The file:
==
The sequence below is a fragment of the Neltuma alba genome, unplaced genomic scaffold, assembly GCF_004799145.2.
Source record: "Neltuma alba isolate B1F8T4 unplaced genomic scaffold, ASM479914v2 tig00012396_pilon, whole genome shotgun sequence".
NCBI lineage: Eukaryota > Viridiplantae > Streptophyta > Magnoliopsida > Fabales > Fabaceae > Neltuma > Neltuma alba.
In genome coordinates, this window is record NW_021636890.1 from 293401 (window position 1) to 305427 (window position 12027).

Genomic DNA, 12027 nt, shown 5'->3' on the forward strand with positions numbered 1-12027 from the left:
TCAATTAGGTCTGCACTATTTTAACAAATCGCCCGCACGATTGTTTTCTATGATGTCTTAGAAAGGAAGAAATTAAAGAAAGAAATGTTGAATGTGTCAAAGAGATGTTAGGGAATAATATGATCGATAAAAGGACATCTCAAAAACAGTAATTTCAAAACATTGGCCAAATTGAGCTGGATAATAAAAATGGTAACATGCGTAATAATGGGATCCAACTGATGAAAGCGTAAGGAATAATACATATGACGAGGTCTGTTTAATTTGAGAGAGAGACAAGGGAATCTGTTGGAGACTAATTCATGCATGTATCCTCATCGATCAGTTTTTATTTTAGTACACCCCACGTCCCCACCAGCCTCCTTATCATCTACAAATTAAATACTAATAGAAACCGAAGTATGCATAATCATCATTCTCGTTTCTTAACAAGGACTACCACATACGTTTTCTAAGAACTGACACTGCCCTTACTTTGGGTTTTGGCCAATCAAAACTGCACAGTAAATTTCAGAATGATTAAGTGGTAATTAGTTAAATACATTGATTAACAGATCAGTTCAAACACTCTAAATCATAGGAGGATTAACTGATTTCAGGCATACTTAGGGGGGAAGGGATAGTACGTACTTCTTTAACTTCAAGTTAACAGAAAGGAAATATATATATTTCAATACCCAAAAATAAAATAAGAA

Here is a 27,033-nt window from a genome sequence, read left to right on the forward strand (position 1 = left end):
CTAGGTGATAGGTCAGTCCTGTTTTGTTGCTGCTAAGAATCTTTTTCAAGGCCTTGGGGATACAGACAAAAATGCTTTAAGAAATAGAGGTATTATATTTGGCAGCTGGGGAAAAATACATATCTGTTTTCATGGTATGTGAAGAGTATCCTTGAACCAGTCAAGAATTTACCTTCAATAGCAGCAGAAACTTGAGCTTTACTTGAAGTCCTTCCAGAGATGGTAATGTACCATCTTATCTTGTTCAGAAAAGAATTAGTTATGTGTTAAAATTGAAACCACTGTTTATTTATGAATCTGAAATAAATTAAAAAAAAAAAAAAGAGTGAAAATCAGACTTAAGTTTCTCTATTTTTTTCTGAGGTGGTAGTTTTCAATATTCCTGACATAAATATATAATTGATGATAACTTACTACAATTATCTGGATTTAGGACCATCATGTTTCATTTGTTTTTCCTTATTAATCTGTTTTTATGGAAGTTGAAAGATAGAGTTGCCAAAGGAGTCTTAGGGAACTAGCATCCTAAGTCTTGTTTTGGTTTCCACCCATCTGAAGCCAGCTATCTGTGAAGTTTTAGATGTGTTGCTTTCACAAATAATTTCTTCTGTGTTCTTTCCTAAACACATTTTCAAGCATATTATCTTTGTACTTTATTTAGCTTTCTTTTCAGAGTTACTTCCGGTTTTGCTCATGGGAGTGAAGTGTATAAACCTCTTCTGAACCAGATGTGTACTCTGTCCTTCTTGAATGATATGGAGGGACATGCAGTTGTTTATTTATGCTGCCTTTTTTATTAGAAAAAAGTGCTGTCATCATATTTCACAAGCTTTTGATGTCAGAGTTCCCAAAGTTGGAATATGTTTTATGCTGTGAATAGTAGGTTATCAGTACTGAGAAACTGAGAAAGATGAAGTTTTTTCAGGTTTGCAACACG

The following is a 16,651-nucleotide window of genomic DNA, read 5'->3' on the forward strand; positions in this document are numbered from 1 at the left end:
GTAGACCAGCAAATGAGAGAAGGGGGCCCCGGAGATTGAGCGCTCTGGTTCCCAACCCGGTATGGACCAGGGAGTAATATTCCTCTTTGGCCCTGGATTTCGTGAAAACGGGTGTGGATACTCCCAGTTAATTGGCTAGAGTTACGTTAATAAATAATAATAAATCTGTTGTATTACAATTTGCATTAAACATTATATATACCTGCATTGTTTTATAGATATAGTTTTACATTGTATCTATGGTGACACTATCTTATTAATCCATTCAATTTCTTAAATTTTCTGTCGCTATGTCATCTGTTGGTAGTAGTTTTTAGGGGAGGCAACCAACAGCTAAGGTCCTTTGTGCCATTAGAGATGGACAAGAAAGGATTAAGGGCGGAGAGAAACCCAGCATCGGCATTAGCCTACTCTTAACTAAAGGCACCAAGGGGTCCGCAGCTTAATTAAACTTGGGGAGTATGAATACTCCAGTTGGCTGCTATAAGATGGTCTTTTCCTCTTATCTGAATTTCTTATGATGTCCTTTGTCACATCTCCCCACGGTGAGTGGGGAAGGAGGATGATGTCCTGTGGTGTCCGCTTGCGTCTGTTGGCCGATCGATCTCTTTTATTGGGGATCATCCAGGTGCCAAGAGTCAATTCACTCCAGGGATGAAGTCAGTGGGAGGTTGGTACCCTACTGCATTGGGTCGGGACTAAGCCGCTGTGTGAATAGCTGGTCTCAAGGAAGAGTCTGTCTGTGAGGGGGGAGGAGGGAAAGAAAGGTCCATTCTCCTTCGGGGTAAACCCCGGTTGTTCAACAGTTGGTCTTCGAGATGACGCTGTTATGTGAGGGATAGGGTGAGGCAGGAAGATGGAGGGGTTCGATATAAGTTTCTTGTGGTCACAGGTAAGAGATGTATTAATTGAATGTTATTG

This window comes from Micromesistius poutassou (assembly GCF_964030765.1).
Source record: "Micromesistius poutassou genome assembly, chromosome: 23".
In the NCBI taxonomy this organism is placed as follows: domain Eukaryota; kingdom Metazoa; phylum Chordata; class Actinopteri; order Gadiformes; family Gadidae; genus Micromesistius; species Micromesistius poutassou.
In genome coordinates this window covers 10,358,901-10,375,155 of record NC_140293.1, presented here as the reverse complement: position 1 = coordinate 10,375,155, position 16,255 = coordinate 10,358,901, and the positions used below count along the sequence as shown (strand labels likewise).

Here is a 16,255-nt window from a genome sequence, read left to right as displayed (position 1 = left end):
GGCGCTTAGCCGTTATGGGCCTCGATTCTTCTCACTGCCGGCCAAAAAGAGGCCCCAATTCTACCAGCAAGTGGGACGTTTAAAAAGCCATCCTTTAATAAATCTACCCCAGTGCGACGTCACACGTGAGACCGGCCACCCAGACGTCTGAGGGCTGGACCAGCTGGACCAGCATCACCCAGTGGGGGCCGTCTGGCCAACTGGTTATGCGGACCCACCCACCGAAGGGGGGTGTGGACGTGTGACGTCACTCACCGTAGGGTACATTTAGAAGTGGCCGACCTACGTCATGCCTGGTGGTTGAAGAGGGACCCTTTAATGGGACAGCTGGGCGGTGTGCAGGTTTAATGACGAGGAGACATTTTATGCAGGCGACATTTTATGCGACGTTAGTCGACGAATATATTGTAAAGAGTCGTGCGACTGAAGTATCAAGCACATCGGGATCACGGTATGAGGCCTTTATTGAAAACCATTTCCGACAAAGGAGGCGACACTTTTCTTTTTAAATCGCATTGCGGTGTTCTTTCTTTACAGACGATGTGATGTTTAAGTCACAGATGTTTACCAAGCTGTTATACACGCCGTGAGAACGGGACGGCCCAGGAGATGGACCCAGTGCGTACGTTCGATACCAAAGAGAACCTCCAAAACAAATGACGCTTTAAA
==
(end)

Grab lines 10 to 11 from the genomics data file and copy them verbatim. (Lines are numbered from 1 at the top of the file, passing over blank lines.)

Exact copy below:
GTAGACCAGCAAATGAGAGAAGGGGGCCCCGGAGATTGAGCGCTCTGGTTCCCAACCCGGTATGGACCAGGGAGTAATATTCCTCTTTGGCCCTGGATTTCGTGAAAACGGGTGTGGATACTCCCAGTTAATTGGCTAGAGTTACGTTAATAAATAATAATAAATCTGTTGTATTACAATTTGCATTAAACATTATATATACCTGCATTGTTTTATAGATATAGTTTTACATTGTATCTATGGTGACACTATCTTATTAATCCATTCAATTTCTTAAATTTTCTGTCGCTATGTCATCTGTTGGTAGTAGTTTTTAGGGGAGGCAACCAACAGCTAAGGTCCTTTGTGCCATTAGAGATGGACAAGAAAGGATTAAGGGCGGAGAGAAACCCAGCATCGGCATTAGCCTACTCTTAACTAAAGGCACCAAGGGGTCCGCAGCTTAATTAAACTTGGGGAGTATGAATACTCCAGTTGGCTGCTATAAGATGGTCTTTTCCTCTTATCTGAATTTCTTATGATGTCCTTTGTCACATCTCCCCACGGTGAGTGGGGAAGGAGGATGATGTCCTGTGGTGTCCGCTTGCGTCTGTTGGCCGATCGATCTCTTTTATTGGGGATCATCCAGGTGCCAAGAGTCAATTCACTCCAGGGATGAAGTCAGTGGGAGGTTGGTACCCTACTGCATTGGGTCGGGACTAAGCCGCTGTGTGAATAGCTGGTCTCAAGGAAGAGTCTGTCTGTGAGGGGGGAGGAGGGAAAGAAAGGTCCATTCTCCTTCGGGGTAAACCCCGGTTGTTCAACAGTTGGTCTTCGAGATGACGCTGTTATGTGAGGGATAGGGTGAGGCAGGAAGATGGAGGGGTTCGATATAAGTTTCTTGTGGTCACAGGTAAGAGATGTATTAATTGAATGTTATTG

This window comes from Micromesistius poutassou (assembly GCF_964030765.1).